In the last year I have had two other publications accept articles from me. Firstly, The Fellrunner accepted a piece entitled ‘Bob, the navigator’ [read: bobnavigatorfull] in its Spring 2015 issue; and then Trail Running magazine commissioned an edited extract of my second book, which was published as ‘The 24 hours that changed running history’ (not my title!) [read: Steve Chilton BGR] in its Oct/Nov 15 issue. The one aspect that I have been disappointed over is not being able to get anything published in The Guardian’s online ‘Running Blog’ yet, despite submitting what I thought was a good piece entitled ‘Off-road running – an antidote to life’s worries and expensive adventure races’.

It does show that as an author (but not professional journalist) you can find a variety of outlets to publish in. I have yet to try Athletics Weekly or the Daily Telegraph (which is picking up the running baton online now). You could say, why not just be satisfied with your own blog? Even though some stuff goes here, it doesn’t give me the same buzz somehow. The intangible ‘yes’ of acceptance by an outside ‘publication’ is a feeling/reward that I crave.

I have always read a lot. Since trying to write I have probably read even more, and certainly have covered the running books scene pretty well. Are more books on running being published than ever before, or am I maybe just more aware of them? Examples of ones that were published recently include: 2 Hours (Ed Caesar), Runner (Lizzy Hawker), Way of The Runner (Adharanand Finn), and Natural Born Heroes (Christopher McDougall). However, and despite very much enjoying Caesar and Finn, I still would argue that the running oeuvre overall has a way to go to match cycling on the quality writing front.

But maybe some of those that I have noticed that are scheduled for publication this year (or later) will change that. Some good ones to come, are from: Richard Askwith (Today We Die a Little: The Rise and Fall of Emil Zátopek, Olympic Legend, out 21 Apr 2016), Rick Broadbent (Endurance: The Extraordinary Life and Times of Emil Zátopek, ALSO out 21 Apr 2016), Jonny Muir (next project – due for publication in late 2017/early 2018 – is a book on Scottish hill running and racing with a particular focus on the Charlie Ramsay Round), and myself (an as yet untitled third book, a biography of Kenny Stuart and John Wild, due out March 2017).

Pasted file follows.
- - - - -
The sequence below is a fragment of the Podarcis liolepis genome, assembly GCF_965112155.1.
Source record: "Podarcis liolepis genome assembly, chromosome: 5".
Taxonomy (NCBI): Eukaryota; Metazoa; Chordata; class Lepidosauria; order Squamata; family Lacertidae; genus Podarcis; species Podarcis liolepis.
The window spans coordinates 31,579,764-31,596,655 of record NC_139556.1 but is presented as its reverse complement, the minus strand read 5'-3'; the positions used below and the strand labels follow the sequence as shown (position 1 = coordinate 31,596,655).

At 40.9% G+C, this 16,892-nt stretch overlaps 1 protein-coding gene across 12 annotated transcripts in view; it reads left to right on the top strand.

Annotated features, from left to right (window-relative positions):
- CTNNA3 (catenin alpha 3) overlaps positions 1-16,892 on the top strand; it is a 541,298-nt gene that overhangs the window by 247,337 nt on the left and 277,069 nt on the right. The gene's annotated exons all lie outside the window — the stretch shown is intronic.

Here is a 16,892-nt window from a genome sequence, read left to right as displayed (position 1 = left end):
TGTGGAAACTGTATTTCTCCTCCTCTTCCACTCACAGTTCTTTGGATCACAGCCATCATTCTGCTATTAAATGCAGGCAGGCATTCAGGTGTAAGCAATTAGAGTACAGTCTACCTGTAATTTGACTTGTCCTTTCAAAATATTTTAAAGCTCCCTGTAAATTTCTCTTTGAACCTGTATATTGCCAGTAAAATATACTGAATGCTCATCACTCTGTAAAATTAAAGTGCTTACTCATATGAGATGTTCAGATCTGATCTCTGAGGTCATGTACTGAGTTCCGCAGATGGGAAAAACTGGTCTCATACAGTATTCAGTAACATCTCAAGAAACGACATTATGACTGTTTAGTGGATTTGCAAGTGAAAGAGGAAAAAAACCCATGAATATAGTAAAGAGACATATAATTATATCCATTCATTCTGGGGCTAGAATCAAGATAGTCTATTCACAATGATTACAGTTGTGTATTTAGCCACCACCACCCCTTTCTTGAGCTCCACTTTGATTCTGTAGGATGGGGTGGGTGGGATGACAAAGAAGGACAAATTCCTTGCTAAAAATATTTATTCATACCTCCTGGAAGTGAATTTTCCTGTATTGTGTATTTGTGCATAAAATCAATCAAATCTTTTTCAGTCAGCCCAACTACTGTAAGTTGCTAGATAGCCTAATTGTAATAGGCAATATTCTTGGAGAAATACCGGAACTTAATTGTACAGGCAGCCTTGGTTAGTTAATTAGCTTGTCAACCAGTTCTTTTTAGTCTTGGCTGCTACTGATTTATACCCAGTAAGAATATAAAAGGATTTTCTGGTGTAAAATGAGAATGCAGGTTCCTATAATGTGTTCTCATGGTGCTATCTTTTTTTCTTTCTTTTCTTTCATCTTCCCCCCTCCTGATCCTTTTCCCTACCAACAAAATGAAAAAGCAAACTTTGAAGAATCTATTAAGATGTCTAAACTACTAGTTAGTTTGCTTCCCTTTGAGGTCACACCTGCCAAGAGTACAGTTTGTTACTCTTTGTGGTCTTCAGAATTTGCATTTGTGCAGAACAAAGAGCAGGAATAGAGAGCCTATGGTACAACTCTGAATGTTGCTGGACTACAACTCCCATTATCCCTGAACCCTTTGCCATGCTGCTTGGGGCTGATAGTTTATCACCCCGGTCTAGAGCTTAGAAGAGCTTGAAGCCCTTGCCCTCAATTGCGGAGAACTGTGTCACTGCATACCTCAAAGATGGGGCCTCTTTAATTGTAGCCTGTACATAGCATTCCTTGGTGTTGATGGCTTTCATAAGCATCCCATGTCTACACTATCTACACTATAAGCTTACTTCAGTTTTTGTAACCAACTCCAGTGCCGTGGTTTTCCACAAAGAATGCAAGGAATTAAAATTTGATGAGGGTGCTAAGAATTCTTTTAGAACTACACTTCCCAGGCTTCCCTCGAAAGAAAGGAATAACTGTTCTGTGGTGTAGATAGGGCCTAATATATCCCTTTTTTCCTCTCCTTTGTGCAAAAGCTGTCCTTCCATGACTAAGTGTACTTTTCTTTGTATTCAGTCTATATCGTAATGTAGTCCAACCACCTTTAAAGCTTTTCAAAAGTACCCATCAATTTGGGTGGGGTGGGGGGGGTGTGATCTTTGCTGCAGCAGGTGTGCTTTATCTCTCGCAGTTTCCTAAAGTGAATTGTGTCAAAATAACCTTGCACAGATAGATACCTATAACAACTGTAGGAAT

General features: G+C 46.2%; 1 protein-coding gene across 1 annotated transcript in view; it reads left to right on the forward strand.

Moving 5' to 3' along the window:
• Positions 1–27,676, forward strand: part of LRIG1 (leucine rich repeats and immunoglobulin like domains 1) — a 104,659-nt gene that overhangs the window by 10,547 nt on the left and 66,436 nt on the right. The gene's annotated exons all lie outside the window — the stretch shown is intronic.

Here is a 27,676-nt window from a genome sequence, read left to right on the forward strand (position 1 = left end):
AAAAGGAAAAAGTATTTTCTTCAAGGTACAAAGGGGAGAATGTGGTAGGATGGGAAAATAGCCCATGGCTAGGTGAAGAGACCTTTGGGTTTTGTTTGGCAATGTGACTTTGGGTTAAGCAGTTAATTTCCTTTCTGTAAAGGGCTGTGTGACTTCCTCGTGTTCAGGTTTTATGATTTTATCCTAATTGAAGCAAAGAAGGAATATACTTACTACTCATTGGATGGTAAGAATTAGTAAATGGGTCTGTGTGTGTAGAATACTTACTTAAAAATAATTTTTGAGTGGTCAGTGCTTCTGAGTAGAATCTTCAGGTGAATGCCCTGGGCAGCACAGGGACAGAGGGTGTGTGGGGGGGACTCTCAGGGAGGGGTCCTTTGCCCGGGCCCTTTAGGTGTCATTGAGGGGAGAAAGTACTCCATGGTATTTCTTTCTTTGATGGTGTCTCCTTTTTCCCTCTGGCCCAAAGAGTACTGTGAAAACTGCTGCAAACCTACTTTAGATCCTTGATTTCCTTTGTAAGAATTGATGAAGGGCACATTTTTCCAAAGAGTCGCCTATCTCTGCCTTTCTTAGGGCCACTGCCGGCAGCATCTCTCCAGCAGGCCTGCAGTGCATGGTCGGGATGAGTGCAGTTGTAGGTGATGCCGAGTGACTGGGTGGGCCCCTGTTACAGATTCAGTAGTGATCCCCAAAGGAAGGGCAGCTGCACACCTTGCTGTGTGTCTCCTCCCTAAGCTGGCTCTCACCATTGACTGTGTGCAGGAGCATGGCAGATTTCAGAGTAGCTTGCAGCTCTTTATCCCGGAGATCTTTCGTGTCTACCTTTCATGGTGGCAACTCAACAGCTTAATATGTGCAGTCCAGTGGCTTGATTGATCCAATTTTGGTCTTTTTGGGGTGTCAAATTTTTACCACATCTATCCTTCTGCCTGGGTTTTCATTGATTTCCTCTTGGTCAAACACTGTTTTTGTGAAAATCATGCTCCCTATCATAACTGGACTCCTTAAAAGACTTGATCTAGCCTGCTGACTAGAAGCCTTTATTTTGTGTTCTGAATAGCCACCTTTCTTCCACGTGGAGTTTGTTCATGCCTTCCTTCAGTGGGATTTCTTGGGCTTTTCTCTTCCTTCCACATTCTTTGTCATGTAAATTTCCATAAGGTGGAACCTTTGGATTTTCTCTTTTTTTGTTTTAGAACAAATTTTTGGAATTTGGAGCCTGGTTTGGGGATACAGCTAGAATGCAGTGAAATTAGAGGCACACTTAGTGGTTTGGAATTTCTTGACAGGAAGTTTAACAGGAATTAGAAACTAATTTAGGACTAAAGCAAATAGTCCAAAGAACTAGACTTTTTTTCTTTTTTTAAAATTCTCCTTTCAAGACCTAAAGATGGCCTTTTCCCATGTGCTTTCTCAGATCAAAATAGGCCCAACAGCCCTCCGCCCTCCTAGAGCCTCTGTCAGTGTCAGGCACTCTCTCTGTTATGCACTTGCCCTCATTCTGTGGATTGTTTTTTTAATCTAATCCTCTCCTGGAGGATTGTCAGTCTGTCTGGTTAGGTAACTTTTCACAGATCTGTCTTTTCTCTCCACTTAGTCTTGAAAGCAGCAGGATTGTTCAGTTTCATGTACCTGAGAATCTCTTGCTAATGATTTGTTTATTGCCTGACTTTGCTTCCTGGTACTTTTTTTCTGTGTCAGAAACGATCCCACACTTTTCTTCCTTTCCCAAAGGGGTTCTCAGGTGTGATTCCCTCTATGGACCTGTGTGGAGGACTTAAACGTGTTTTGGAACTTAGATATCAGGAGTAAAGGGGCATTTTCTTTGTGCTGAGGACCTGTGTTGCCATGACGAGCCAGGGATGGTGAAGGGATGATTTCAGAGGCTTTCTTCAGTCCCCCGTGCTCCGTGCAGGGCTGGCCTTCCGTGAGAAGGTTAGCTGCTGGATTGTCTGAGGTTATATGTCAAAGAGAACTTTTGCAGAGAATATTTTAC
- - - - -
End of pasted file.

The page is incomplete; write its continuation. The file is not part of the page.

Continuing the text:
Meanwhile, if you want a good running read then blogs are often the place to find it. Some examples I like are those of: Ed Price, Ben Mounsey, Jonny Muir, and Karen Murphy. A good place to find new blog posts is on the FRA Forum thread dedicated to blogs. [If you have a favourite running-related blog DO let me know, via a comment.]

Footnote: A new (old one) one on me, and on my book wish list now, is Pat Butcher’s ‘The Destiny of Ali Mimoun’, which I only knew about after his piece in the latest LTW magazine. And bizarrely, his biog in LTW states that he is ‘currently writing an account of the life of Emil Zatopek’. So, if that comes out it will be three new books on that great athlete. Of course you can always search out a copy of Bob Phillips’ 2002 book, with the excellent title of: ‘Za-to-pek! Za-to-pek! Za-to-pek!’

Crisis of confidence

Despite being the author of two mildly successful books*, I still have regular crises of confidence as I try to bring together a third manuscript. I am working in the non-fiction field, so it is not really writer’s block or blank page syndrome that I am talking about. Nor is it issues of plot or storyline (which I imagine novelists might have). No, it is about flow or style. I have usually got enough to write, but it is HOW to write it that I struggle with. I know that if I need to write more, then I must research more, or do another interview, both of which are tangible and usually achievable.

confidence

But quite often one can’t help thinking “well is this garbage writing”? Some say that authors don’t (or shouldn’t) read reviews of their own work. Well this one does. I have seen reviews that say my writing is “clunky”, or “academic” (the latter usually meaning ‘dry’, I guess). I tend to assume that those reviews that appear in magazines, etc., are giving the reviewer’s honest view, so I tend to give a measure of respect to that view. On the other hand those reviews by readers on Amazon may be less credible, as you do get some quite vindictive/vitriolic types who haven’t a good word to say about anything (cf Tripadvisor – where I would guess dis-satisfied customers are more likely to post than satisfied ones).